7:15 a.m. - We begin the breakfast process. As we are a non-cereal eating family (there are some exceptions!), breakfast is usually homemade granola for Ethan (9), peanut butter homemade toast for Elijah (5, with an additional side of fruit or yogurt some days), and whatever I think Caleb might eat well that morning (usually being something he hasn't eaten much of in the last 24 hours.) He is an interesting kid when it comes to food. One meal he will love what we eat and then if I offer it to him again the next day, he will totally refuse it.

7:30 a.m. - I shower while the boys eat. My mom is coming over to join us for a day of fun to celebrate Felicity. I'm not sure what time she'll be arriving, but I'd like to get an early start on the day.

8:45 a.m. - Everyone is dressed and pretty much ready to go. Boys are doing a few minimal chores and watching Caleb, while I go assess the laundry situation. I discover that somehow our mattress pad has shredded sometime during the washing/drying process. I'm quite confounded. I go upstairs to do a quick search on amazon for mattress covers. If we get to a Target or Walmart, I want to be prepared to compare prices and quality with what's on amazon. (Side note: I love amazon.com - I purchase many things through their subscribe and save program especially.)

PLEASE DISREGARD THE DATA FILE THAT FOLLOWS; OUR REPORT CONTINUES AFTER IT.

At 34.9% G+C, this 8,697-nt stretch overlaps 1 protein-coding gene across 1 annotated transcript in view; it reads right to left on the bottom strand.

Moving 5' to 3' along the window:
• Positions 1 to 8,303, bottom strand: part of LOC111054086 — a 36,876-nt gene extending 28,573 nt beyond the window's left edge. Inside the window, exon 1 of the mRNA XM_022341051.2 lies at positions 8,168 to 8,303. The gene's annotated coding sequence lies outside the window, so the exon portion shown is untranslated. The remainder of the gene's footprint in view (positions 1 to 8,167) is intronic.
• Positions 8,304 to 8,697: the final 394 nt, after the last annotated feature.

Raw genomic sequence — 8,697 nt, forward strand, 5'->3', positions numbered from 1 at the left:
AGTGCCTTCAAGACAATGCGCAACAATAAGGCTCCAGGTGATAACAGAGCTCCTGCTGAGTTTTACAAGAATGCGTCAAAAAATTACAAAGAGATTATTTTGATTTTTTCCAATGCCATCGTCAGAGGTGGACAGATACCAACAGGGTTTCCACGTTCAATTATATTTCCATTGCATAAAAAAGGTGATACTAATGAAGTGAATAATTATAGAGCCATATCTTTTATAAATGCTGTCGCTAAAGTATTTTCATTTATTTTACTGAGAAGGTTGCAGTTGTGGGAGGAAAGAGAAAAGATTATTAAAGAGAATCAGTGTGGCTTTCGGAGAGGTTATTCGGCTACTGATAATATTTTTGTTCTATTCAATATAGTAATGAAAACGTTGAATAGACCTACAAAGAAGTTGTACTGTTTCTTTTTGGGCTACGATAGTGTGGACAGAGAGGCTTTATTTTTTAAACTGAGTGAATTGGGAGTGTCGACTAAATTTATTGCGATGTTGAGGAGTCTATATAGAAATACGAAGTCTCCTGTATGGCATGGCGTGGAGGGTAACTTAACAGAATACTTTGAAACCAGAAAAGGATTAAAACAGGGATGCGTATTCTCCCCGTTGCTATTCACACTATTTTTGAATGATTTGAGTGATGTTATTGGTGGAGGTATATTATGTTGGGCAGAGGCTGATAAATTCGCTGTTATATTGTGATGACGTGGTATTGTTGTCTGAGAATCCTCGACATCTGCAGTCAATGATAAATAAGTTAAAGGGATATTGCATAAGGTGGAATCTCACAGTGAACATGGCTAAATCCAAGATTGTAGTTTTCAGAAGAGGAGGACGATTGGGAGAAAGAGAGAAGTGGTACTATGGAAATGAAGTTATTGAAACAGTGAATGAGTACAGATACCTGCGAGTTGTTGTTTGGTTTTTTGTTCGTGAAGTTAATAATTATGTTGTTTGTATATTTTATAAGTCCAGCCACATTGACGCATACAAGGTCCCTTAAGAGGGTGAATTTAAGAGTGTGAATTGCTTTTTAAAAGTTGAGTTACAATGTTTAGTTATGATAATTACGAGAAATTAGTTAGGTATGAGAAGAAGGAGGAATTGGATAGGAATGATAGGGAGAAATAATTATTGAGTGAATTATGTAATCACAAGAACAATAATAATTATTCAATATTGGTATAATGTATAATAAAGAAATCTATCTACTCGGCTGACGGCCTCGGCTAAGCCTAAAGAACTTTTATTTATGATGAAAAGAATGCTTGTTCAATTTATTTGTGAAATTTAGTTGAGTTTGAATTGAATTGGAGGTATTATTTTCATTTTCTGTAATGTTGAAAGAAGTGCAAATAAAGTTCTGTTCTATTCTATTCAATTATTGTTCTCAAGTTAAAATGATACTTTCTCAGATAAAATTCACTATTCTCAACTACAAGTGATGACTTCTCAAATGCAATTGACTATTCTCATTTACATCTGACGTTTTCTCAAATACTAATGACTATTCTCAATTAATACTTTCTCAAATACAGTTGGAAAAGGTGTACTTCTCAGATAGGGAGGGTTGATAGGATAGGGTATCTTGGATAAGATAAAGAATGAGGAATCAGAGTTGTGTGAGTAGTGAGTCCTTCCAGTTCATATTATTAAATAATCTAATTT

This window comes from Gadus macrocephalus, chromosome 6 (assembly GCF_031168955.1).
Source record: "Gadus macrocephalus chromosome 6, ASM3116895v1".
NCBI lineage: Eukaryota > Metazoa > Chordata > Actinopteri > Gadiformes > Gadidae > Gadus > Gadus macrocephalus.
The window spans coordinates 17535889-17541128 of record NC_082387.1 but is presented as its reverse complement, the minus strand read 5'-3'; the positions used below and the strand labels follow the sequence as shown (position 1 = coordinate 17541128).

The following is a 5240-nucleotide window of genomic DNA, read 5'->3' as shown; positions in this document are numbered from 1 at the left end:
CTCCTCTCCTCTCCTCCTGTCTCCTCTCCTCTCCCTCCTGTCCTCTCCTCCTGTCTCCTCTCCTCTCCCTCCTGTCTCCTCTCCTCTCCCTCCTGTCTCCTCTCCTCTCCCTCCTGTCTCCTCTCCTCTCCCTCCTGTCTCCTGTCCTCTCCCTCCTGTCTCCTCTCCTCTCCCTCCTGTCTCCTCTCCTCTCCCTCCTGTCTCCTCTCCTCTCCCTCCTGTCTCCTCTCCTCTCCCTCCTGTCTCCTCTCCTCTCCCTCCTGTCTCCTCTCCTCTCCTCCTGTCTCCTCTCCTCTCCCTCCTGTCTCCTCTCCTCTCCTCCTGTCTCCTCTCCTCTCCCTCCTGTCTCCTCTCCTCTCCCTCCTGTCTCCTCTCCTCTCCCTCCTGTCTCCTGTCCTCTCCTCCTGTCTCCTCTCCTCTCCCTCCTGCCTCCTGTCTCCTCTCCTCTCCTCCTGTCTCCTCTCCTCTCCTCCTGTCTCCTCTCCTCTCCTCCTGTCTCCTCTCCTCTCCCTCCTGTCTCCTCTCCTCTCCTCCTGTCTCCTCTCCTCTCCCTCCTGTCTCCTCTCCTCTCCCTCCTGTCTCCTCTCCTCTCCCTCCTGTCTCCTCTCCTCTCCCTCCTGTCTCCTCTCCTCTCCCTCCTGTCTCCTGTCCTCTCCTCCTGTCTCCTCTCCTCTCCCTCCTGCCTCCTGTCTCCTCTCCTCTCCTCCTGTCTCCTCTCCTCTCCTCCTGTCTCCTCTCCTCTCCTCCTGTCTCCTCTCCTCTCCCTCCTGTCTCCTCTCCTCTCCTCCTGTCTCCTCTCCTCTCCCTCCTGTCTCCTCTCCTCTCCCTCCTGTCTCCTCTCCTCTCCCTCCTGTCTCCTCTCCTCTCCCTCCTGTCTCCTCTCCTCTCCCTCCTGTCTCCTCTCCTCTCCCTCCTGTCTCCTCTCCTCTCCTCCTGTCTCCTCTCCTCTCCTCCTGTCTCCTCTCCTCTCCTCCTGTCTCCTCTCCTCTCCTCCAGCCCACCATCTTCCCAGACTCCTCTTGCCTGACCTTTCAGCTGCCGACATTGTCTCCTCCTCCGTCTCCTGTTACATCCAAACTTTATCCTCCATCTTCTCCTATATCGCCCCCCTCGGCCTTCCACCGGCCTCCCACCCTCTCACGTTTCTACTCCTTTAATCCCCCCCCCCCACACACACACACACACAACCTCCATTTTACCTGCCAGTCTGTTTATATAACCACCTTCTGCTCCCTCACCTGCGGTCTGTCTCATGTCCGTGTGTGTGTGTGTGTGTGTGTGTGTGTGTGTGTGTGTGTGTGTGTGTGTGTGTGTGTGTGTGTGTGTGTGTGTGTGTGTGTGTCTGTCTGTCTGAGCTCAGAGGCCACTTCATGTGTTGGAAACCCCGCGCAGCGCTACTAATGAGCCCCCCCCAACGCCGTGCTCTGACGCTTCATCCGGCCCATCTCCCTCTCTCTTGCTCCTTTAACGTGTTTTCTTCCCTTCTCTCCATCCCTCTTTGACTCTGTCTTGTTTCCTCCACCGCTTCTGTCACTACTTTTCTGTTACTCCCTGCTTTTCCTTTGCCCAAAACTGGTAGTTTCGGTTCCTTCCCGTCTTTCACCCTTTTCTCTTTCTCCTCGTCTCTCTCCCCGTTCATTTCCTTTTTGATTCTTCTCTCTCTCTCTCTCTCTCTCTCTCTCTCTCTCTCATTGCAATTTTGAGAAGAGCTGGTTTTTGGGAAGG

9:15 a.m. - Gramma arrives to the delight of all the children. (Another sidenote: I love my mom and her devotion to my children. They are her only grandchildren and she thoroughly immerses herself in grandparenting them.)

9:30 a.m. - We head out the door. We're going to Stillwater. It's a great MN town, full of fun and quaintness. Our first stop is Aamodt's Apple Orchard.

10:30 a.m. - We arrive after a beautiful drive, despite Caleb's fussiness at times. As we pulled into the apple orchard, both my mom and I recognize it as a place we went cross-country skiing at when I was a preteen. While there we eat donuts and turnovers, walk around, and check out all the kiddy things to do: lame hay maze, swingset, and tractor bikes. It was packed, by the way. (Note the attempt to get a cute picture of all three boys together in the hay - totally an exercise in futility!)